To ignore the cache, pass the -f flag to run.py. For example:

python run.py -f experiments/all-benchmarks.json

This command will re-run all jobs necessary for Figure 6. This will take several hours!

The rough time required to run the experiments from scratch is as follows:

Figure Command Time
Figure 6 (sequential performance) python run.py -f experiments/all-benchmarks.json 12 hours
Figure 7 (parallel speedup) python run.py -n 8 experiments/parallel-speedup.json 24 hours
Figure 8 (search progress) python run.py -f experiments/search-progress.json 15 mins
Figure 9 (optimizations) python run.py -f experiments/optimizations.json 48 hours

Parallel Resources

Running the experiments above can be greatly accelerated by using parallelism. The -n flag to run.py controls the number of cores it can use. For example, running this command:

python run.py -f -n 2 experiments/all-benchmarks.json

will schedule the jobs for this experiment across two cores, so the experiment will complete in about half the time.

The experiment runner will not respect a value for -n that is higher than the available CPUs. The virtual machine is configured to use two cores, so -n 2 is the maximum.

Note that the parallel-speedup experiment requires at least 8 cores because it will be using up to 8 threads for a single job. This means that the parallel speedup experiment cannot be reproduced without reconfiguring the virtual machine (or using EC2, as described below).

Smaller Experiments

We have provided smaller versions of some experiments, which should complete in short enough time to be executed inside the virtual machine. These experiments produce output in the same way as the full experiments: three output files—including a PDF graph—in the data folder, with the same name as the experiment.

Figure Command Time
Figure 6 (sequential performance) python run.py -f experiments/small/all-benchmarks.json 5 mins
Figure 7 (parallel speedup) python run.py -f -n 8 experiments/small/parallel-speedup.json 15 mins
Figure 9 (optimizations) python run.py -f experiments/small/optimizations.json 7 mins

Because the larger benchmarks are excluded, the aggregate results for Figures 7 and 9 will not be a fair representation of the results.

Note that the parallel-speedup experiment still requires at least 8 cores—the experiment will not run with less than 8 cores, and so cannot be run on the virtual machine unless its settings are changed. We have also supplied a special small version of parallel-speedup that will run on the two cores the virtual machine is configured with:

python run.py -f -n 2 experiments/small/parallel-speedup-2cores.json

This experiment will complete in approximately 15 minutes.


The virtual machine also includes demonstrations for the claims in the paper about dynamic cost functions (Section 5.6). They are separate from the experiment runner. They can be run as follows (from the ~/opsyn directory):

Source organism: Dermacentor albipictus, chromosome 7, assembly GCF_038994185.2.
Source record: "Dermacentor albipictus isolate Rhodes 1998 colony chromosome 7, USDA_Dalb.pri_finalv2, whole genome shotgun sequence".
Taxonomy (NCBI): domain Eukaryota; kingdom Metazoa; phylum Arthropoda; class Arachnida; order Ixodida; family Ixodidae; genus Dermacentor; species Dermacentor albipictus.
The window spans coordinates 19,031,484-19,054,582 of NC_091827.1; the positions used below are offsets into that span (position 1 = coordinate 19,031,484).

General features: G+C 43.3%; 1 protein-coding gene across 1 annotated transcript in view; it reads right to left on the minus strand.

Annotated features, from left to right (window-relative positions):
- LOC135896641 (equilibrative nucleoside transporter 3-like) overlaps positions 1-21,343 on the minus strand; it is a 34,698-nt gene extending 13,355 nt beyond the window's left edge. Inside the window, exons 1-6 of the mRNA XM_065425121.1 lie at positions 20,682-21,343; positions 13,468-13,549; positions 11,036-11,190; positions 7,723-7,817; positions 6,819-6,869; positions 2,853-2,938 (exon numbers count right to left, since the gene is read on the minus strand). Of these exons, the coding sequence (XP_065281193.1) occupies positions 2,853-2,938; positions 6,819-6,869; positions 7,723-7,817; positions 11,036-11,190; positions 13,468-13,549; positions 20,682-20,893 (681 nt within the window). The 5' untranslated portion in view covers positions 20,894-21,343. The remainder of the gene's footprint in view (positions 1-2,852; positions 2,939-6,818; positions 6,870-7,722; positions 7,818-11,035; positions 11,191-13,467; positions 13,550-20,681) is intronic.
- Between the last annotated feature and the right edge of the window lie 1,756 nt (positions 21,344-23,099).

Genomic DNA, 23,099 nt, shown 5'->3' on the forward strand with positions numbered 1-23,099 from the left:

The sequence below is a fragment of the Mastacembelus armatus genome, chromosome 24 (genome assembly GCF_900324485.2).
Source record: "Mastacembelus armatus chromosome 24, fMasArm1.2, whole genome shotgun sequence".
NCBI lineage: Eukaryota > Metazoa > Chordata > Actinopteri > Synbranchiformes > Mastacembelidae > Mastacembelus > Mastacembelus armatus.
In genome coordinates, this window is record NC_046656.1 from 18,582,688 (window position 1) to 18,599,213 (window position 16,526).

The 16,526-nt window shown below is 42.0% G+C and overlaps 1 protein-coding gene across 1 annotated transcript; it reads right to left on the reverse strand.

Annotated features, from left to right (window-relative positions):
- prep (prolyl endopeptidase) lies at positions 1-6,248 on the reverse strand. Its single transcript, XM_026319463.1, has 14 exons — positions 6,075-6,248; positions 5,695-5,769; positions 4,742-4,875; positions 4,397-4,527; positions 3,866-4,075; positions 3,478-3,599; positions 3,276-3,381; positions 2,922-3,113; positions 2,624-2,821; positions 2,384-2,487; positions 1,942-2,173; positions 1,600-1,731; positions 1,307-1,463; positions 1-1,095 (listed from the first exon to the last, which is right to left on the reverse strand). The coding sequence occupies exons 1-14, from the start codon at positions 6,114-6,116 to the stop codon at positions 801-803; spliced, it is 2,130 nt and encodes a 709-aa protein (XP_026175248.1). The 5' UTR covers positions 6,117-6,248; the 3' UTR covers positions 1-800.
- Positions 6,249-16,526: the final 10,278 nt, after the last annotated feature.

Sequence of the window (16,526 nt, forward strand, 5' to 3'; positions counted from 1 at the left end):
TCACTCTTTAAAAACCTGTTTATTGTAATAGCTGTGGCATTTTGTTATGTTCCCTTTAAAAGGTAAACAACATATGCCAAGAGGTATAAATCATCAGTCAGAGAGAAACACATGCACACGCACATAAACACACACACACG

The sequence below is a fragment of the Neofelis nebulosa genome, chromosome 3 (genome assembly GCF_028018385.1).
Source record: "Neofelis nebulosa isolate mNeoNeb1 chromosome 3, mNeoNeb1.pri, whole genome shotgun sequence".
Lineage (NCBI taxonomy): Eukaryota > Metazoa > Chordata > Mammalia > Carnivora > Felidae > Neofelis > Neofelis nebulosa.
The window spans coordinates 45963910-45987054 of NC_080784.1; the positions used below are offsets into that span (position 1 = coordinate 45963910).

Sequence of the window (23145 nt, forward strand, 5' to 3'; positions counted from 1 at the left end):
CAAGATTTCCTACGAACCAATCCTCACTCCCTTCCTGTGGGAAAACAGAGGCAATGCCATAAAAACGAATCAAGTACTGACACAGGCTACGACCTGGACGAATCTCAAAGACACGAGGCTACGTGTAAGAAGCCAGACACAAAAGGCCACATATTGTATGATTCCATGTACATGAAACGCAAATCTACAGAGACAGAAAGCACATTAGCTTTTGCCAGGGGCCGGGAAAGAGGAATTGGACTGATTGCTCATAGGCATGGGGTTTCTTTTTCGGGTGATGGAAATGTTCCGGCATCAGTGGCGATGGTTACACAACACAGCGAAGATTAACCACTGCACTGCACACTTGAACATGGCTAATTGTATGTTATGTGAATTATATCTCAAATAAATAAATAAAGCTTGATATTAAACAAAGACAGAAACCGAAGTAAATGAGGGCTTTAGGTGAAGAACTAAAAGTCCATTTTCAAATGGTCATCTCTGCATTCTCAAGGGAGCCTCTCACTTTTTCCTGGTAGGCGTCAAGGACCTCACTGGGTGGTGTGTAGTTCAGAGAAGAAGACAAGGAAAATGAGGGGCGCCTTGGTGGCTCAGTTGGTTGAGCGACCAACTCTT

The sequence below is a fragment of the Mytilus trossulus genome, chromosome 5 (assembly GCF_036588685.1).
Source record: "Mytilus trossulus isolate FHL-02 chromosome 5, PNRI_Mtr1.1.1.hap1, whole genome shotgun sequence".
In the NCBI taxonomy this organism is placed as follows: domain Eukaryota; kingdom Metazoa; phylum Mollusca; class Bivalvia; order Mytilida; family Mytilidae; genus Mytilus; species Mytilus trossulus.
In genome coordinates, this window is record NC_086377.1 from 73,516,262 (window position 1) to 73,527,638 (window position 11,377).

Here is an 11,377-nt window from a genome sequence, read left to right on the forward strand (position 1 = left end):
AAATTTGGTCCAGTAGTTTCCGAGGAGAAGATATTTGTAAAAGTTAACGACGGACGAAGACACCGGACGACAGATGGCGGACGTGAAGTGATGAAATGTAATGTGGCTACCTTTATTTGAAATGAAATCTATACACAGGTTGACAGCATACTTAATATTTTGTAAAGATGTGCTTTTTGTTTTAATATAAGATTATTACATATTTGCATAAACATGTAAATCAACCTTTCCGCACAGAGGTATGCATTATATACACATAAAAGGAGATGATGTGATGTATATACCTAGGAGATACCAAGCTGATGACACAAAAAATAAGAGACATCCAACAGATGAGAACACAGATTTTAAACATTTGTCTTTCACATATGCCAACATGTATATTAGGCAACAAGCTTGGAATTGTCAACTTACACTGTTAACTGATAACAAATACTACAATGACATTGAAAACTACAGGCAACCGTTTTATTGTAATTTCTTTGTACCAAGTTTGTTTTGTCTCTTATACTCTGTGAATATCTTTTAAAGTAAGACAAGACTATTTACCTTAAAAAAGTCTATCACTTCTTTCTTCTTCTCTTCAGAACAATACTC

Demonstration Command
Least-squares regression racket benchmarks/demos/least-squares.rkt
Worst-case execution time racket benchmarks/demos/wcet.rkt
Neural network (not in paper) racket benchmarks/demos/neural.rkt

These scripts also accept a -v flag to turn on Synapse’s verbose output (equivalent to the .out.txt files from experiments above).

Additional Resources

Running Synapse Manually

You can also run benchmarks individually, without going through the experiment runner. The executable to do so is benchmarks/run (which is a compiled version of the Racket program benchmarks/run.rkt). To see the available options, run:

benchmarks/run -h

There are many command-line options to the benchmark runner. To get an idea of which to use, consult the output of an experiment (an .out.txt file), which contains the command used to run each benchmark.

Running on EC2 with Docker

To help reproduce the experiments at their full scale, we are also providing a Docker image that can be run on Amazon EC2 (or some other machine). This is the same setup we used for the paper.

We ran our experiments on a c4.8xlarge EC2 instance running the standard Ubuntu 14.04 AMI. Docker is installed and set up in the usual way.

Pull our Docker image:

sudo docker pull opsyn/synapse

and run it:

sudo docker run -ti -v ~:/host/home --name synapse opsyn/synapse bash

The Docker environment is the same as the VirtualBox virtual machine: the code resides in ~/opsyn (which is /root/opsyn since the Docker user is root). The c4.8xlarge instance has 36 cores, all of which will be available to the running Docker container. We ran experiments using 31 cores to allow for some scheduling overhead; for example:

python run.py -f -n 31 experiments/parallel-speedup.json

This command completes in about 7 hours. The docker run command above mounted the EC2 user’s home directory at /host/home in the Docker container, so to download data files from the experiment, copy them into that directory from inside the Docker container, and then scp them from the EC2 instance.

Source Code

All source code resides in the ~/opsyn directory of the synapse user. The source is arranged as follows:

The core implementation of Synapse consists of:

Metasketch implementations are in the opsyn/metasketches directory.